David Weigel notes how the anti-war left is “moving on” after failing to “stop the war”:
If you’d said in January 2007 that Congress would fully fund the Iraq War, that there would be no timelines, and that a pro-war group fronted by Ari Fleischer would humiliate MoveOn… well, you’d be smarter than me.
It’s interesting to see that the surrender caucus has basically surrendered themselves. All the talk about how they were going to “end the war” ended up hitting the brick wall of reality. The Democrats didn’t have the votes, and the idea that there was a massive groundswell of opposition to the war never materialized. The reason behind that is rather simple: this war doesn’t effect most of us. This is not Vietnam. There’s no draft, the people fighting in Iraq are people who signed up to be in the military, not conscripts. Iraq is a theoretical issue for 90% of this country. They may not like the war, but it’s not something that directly effects them.
The other problem is that the anti-war left overplayed its hand. They immediately pronounced the surge to be a failure: which left them looking like idiots when the surge actually worked. To use a poker metaphor, the Democrats went all in thinking that they had a good hand—but when the flop actually came down, they ended up losing. Now the Democrats are in the unnecessary position of having to backtrack on their own rhetoric. It just proves the point that many of us have been making for years now: the Democratic Party is invested in failure in Iraq, and victory in Iraq is a loss for them. At some level, that comes down as unseemly, even for those who oppose the war.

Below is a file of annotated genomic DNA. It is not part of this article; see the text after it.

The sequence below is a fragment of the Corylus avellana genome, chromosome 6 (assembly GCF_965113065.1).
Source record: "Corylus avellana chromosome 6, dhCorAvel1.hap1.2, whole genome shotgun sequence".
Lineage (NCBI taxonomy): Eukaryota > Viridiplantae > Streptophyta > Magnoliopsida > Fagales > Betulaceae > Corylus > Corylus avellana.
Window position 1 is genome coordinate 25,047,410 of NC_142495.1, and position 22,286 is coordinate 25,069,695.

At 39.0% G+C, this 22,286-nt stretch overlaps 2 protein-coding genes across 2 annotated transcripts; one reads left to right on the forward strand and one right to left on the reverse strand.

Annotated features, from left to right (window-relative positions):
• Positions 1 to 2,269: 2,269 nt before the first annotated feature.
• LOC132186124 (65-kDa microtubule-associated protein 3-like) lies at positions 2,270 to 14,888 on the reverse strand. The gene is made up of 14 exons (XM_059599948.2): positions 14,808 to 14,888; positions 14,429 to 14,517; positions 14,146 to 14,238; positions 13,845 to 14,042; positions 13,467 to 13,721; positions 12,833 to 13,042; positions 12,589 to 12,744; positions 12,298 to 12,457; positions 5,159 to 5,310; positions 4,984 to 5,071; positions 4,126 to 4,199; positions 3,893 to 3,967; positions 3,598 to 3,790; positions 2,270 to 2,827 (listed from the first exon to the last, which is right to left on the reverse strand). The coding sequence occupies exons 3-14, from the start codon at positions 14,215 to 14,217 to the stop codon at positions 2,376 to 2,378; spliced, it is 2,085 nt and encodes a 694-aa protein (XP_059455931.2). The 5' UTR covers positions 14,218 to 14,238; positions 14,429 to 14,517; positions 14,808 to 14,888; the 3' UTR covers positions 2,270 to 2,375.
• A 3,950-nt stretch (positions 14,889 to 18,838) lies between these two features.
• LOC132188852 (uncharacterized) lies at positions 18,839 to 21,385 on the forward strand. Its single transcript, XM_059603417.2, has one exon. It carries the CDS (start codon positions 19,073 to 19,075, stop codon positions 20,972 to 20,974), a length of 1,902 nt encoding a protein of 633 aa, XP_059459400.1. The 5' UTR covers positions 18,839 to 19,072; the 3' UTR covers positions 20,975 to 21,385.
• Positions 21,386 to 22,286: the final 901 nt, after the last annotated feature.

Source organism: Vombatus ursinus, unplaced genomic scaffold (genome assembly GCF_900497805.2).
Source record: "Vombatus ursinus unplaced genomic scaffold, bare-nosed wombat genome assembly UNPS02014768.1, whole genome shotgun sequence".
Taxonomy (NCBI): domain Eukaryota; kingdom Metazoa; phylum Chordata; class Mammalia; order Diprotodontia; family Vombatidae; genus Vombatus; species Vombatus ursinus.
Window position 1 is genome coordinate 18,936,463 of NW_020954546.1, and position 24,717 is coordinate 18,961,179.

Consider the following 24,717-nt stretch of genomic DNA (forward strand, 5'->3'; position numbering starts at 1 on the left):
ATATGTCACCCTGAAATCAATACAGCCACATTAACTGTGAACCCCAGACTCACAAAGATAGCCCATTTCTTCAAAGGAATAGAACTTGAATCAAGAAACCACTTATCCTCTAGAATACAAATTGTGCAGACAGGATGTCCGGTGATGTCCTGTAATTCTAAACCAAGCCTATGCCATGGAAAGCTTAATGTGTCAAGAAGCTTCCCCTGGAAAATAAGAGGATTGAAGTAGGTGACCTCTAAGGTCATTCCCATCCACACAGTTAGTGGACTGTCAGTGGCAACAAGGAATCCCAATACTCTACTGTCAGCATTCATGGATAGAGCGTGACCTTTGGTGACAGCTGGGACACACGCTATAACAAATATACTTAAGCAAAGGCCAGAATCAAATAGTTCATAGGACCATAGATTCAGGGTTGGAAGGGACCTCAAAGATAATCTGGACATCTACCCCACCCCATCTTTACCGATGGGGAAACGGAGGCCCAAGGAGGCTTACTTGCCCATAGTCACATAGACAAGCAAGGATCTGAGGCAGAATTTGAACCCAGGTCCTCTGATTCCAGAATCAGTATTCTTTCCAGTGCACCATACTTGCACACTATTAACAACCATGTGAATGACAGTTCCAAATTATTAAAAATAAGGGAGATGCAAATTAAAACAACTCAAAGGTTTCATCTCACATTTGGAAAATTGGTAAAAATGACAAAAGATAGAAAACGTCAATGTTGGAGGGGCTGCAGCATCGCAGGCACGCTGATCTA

I don’t think Iraq will be a major political issue. Al-Qaeda is unable to mount a convincing counteroffensive. Each day they wait they lose more, so if they had the capability of punching back it seems likely they’d have done it by now. Unless there’s a mass-casualty event, the American people have accepted Iraq as part of life. It doesn’t effect them, and it doesn’t fire people up who aren’t already anti-war.
That won’t stop the Democrats from using Iraq as a campaign issue, and Democrats respond strongly to it. However, it’s not the major issue that it was in 2004 and 2006 (and it wasn’t even the key issue in 2006). The Democrats bought into their own rhetoric: they assumed they won because of a groundswell of opposition to the war rather than the lack of leadership among the Republicans. They overplayed their hand, and now they’ve been forced to surrendering on surrender.